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Monday, 26 September 2016

Malaga: Picasso Museum

Pablo Picasso was born in Malaga in 1881 (his birthplace now a museum, www.fundacionpicasso.malaga.eu) but moved to La Coruña, in northern Spain 10 years later. He last visited the city at the age of 19 but thanks to his daughter-in-law and grandson, Christine and Bernard Ruiz-Picasso, visitors can see well over 200 of his works here. The two donated the core of the collection.

The museum is housed in the restored 16th century Palacio de Buenavista where excavations unearthed remains from Phoenician and Roman times. It’s a joy to walk through the dozen galleries and marvel at the massive talent, the invention, the changes in style and terrific energy of one man. This over eight decades and encompassing sketches, paintings, sculptures and ceramics.

You won’t find many well known paintings that you might see in Barcelona or Paris but in a way that’s what makes the collection interesting. In one room a short film shows Picasso conjuring up images on glass with a few confident strokes. He makes it look so easy, almost as easy as having coffee in the quiet garden.

Even a thousand years after it was built - and with all its visitors - you still sense the peace and beauty of the Moorish palace/fortress called Alcazaba, not so well known as Granada’s Alhambra but certainly worth a visit. Located just to the east of the old city, it sits on a hill below another Moorish fortress, Castillo de Gibralfaro.

If you need a reminder of Malaga’s rich history it’s right beside the entrance to Alcazaba. There in 1951 the remains of a Roman amphitheatre were discovered, the theatre used for 300 years but then buried under dirt and rubble for almost 500.

Through the entrance to Alcazaba, we made our way up into the palace and its gardens. Hopefully the notes I made can convey some of my impressions of the place. ‘Different levels, a mix of areas, gardens, shady courtyards, hedges, beautiful tiles, pebble mosaics, patterned stonework, small pools and fountains, little channels of water, ancient pottery on display, scent of jasmine, bougainvillea, good views of the city and port’.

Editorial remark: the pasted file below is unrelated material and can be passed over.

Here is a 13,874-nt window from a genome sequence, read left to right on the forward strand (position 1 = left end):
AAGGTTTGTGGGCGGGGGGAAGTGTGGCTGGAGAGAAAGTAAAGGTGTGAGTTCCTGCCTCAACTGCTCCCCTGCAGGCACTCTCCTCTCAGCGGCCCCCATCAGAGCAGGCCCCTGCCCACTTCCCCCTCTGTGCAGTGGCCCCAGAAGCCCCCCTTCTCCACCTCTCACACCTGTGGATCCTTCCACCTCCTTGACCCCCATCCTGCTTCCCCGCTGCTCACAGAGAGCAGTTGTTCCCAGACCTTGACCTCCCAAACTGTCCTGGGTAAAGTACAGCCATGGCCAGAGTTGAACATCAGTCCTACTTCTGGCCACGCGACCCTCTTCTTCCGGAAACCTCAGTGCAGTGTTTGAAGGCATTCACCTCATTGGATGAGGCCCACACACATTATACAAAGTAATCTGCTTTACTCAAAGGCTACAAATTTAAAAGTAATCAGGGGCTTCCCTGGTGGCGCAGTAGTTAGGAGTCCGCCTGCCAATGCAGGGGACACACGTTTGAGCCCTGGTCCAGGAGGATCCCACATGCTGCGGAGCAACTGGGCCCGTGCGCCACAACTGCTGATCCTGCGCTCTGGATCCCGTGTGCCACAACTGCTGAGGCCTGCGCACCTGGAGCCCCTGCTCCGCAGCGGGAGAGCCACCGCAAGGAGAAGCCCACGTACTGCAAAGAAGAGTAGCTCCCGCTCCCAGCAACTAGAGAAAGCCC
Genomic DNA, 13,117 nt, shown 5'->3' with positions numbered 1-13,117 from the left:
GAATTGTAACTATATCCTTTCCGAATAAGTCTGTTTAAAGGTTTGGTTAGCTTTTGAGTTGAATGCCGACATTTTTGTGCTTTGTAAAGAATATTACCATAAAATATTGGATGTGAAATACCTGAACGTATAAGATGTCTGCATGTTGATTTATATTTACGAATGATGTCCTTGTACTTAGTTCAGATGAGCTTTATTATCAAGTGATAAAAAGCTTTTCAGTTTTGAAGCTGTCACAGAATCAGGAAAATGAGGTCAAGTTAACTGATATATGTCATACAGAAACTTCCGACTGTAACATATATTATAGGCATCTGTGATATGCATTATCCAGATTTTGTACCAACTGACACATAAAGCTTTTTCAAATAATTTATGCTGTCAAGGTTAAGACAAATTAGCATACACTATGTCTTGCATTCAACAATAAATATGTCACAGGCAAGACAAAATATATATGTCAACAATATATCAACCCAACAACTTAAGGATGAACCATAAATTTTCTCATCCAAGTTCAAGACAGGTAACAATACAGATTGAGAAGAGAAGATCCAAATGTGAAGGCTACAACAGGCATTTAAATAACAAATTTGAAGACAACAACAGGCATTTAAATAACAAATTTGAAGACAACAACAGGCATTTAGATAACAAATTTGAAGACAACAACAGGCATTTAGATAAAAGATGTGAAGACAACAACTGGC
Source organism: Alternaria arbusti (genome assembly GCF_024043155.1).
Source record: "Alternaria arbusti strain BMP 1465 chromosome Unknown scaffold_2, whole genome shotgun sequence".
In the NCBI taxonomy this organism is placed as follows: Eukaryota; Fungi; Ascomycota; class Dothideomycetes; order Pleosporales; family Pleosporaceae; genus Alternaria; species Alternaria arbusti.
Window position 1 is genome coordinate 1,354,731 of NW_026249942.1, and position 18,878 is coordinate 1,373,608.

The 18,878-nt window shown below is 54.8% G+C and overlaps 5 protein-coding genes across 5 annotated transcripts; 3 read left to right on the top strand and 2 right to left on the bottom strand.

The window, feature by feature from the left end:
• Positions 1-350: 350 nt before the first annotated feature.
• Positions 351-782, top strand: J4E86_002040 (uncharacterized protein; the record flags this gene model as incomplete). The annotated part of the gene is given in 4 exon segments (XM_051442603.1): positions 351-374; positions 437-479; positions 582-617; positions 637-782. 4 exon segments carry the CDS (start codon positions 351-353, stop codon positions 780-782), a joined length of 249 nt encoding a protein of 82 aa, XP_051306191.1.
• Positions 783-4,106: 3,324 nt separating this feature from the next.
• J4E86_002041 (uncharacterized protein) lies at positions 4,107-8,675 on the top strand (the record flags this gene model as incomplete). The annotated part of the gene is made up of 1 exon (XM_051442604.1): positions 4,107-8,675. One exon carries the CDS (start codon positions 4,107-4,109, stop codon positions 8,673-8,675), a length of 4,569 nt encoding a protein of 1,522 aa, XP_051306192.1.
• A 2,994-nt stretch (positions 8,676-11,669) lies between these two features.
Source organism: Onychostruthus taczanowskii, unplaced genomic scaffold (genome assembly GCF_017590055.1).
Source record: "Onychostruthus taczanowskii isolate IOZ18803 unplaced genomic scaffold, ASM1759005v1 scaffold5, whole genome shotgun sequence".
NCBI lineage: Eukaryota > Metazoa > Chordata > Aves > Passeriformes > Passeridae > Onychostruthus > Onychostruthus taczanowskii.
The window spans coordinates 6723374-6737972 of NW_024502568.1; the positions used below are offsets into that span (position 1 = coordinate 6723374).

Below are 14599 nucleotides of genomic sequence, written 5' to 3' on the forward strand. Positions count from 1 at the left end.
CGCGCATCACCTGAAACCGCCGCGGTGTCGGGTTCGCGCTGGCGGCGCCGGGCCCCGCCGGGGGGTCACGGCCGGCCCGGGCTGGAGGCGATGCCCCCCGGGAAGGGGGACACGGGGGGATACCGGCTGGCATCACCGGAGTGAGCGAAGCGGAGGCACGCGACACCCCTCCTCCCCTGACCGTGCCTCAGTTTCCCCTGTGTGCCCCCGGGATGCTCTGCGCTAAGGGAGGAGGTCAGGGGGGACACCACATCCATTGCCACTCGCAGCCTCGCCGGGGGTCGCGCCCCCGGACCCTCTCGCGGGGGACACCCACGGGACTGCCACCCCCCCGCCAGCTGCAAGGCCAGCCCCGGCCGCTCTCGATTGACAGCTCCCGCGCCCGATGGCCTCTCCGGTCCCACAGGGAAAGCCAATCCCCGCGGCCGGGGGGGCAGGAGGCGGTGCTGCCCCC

Views are even better from the 14th century Castillo de Gibralfaro. There is a bus to the top but we took the hotter and harder option: a 30 minute walk in 30 degrees of heat on a well laid out path. Gibralfaro has more of a fortress feel about it but there’s not quite so much to see as its neighbour...apart, that is, from a small museum with arms, uniforms and other military objects and those wonderful views to the city and beyond.

Monday, 26 September 2016

Malaga: Atarazanas Market

We could hear the sounds of the market well before we saw the building: the ordering, shouting, the conversation and laughter. In other words, the sound of a real food culture at work, all under one roof on a site that was once a shipyard. The only remaining part of the original building is a 14th century, horseshoe archway, the rest is 19th century and the huge stained glass window, with its scenes of Malaga, came later again.

I’m more street market than supermarket so coming to a place like this is sheer, unadulterated pleasure. It’s not just the sounds and the frenetic atmosphere, but the vibrant colours, the huge variety, the smells and the gleaming freshness of it all. Not surprising, given Malaga’s climate and maritime location.

You can buy fish and shellfish, fruit and vegetables, meat, ham (jamon), chorizo, cheese, bread, nuts, herbs, dried fruits, spices, olives, olive oil and more, all located within three naves. I took a few photographs, with one stallholder even slicing a melon to add colour to my picture. We later bought some coconut milk from him to drink.